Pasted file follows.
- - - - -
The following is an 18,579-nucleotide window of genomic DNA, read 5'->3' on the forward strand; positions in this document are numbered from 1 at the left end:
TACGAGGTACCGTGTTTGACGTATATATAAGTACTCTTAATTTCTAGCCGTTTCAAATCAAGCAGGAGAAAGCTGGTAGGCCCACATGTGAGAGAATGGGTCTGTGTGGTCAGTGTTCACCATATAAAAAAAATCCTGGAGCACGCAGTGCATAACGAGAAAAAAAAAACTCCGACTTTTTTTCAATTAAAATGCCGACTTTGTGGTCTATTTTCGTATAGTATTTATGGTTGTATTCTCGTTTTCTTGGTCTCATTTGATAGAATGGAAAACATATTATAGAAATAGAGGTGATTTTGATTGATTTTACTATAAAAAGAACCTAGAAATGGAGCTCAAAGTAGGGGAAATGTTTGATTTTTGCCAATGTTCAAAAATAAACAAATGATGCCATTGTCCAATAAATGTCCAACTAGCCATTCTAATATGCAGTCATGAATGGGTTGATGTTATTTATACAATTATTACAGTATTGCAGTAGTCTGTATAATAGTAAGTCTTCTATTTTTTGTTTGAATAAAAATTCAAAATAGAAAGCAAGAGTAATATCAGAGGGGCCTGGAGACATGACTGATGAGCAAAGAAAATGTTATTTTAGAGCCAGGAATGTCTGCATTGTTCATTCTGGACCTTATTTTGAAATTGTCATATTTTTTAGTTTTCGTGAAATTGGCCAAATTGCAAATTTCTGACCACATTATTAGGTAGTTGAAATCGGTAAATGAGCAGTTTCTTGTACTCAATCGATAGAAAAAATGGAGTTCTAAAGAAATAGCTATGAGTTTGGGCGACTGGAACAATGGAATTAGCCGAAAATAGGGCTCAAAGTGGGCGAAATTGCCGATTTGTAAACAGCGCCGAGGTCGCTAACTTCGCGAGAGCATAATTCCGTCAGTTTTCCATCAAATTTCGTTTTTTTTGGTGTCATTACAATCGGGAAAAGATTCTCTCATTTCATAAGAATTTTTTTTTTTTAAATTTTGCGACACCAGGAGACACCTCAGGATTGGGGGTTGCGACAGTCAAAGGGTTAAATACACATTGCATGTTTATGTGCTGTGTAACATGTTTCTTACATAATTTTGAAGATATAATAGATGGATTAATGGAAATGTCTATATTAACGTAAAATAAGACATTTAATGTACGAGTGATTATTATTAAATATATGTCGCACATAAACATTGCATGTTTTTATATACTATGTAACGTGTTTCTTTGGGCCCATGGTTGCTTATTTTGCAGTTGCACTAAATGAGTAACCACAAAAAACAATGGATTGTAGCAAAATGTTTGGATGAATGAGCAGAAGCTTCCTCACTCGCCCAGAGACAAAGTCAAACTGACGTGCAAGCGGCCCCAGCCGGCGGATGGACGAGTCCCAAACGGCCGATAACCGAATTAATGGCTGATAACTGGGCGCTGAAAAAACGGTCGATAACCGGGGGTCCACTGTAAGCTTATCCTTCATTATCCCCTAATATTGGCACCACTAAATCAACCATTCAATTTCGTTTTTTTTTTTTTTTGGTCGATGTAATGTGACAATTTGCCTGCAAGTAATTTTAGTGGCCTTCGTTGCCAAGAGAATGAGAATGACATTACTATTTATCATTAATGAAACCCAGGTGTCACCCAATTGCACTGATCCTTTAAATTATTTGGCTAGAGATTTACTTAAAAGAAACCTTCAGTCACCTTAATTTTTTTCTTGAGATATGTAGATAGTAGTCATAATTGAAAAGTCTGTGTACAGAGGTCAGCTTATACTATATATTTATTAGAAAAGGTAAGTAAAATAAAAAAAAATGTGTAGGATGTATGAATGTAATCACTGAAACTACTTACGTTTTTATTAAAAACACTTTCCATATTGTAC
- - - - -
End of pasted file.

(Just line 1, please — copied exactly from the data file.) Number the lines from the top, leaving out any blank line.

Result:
The following is an 18,579-nucleotide window of genomic DNA, read 5'->3' on the forward strand; positions in this document are numbered from 1 at the left end: